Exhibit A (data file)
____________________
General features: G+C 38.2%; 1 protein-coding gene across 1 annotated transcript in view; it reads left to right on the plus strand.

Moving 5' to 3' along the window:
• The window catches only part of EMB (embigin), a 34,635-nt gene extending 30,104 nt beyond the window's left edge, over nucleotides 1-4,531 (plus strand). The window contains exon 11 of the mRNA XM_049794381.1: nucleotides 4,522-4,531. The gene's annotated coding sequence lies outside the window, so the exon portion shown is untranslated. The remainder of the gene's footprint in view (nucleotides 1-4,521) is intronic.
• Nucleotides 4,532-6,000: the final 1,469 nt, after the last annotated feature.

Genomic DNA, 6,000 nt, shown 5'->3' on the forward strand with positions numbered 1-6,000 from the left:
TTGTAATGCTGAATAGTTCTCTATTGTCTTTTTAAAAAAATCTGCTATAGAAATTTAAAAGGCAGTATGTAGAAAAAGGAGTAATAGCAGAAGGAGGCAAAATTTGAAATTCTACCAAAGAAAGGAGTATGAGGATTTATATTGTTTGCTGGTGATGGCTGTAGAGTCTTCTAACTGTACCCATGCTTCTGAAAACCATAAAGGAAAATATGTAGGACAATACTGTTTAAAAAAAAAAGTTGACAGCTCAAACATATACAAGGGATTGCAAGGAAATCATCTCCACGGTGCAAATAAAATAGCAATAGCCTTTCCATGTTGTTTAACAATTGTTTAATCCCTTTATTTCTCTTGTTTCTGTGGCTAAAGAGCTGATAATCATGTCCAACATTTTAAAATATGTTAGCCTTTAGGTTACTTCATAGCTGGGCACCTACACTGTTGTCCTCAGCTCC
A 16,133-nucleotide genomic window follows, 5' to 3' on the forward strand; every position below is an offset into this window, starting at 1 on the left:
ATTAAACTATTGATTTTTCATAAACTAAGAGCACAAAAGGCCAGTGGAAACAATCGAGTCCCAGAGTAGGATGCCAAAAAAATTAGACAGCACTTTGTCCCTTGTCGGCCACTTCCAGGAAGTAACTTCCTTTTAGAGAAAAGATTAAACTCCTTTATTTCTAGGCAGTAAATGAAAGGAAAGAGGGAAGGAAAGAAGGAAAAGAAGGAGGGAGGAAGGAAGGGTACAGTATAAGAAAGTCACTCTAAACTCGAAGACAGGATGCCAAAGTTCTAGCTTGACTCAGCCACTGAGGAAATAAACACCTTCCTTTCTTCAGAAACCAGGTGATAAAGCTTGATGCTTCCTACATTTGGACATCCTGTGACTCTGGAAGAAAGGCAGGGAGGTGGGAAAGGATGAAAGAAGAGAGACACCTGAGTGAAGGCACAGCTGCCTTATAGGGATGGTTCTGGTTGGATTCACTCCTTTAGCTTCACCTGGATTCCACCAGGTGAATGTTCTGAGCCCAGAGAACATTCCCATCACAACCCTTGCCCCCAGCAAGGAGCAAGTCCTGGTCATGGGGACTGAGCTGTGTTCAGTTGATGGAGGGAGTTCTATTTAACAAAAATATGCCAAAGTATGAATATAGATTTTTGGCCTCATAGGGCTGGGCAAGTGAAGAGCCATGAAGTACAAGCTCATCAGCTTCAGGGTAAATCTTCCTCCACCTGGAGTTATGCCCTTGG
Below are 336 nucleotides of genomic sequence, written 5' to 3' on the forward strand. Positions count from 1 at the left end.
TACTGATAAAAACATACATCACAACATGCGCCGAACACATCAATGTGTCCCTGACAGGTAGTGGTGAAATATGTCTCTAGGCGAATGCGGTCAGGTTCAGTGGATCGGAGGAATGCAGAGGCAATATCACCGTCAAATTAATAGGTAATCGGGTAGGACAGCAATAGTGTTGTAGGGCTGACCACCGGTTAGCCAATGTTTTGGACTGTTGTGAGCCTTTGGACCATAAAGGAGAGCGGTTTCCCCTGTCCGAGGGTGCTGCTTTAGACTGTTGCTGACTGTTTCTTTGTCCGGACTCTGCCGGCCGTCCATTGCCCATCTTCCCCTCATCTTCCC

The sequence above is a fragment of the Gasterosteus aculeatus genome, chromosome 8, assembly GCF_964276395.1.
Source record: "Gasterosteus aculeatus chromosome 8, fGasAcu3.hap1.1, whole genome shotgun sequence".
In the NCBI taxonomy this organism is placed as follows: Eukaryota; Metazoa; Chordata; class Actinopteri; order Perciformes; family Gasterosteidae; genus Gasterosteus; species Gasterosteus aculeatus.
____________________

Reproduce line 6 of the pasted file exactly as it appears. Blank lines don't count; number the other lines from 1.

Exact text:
TTGTAATGCTGAATAGTTCTCTATTGTCTTTTTAAAAAAATCTGCTATAGAAATTTAAAAGGCAGTATGTAGAAAAAGGAGTAATAGCAGAAGGAGGCAAAATTTGAAATTCTACCAAAGAAAGGAGTATGAGGATTTATATTGTTTGCTGGTGATGGCTGTAGAGTCTTCTAACTGTACCCATGCTTCTGAAAACCATAAAGGAAAATATGTAGGACAATACTGTTTAAAAAAAAAAGTTGACAGCTCAAACATATACAAGGGATTGCAAGGAAATCATCTCCACGGTGCAAATAAAATAGCAATAGCCTTTCCATGTTGTTTAACAATTGTTTAATCCCTTTATTTCTCTTGTTTCTGTGGCTAAAGAGCTGATAATCATGTCCAACATTTTAAAATATGTTAGCCTTTAGGTTACTTCATAGCTGGGCACCTACACTGTTGTCCTCAGCTCC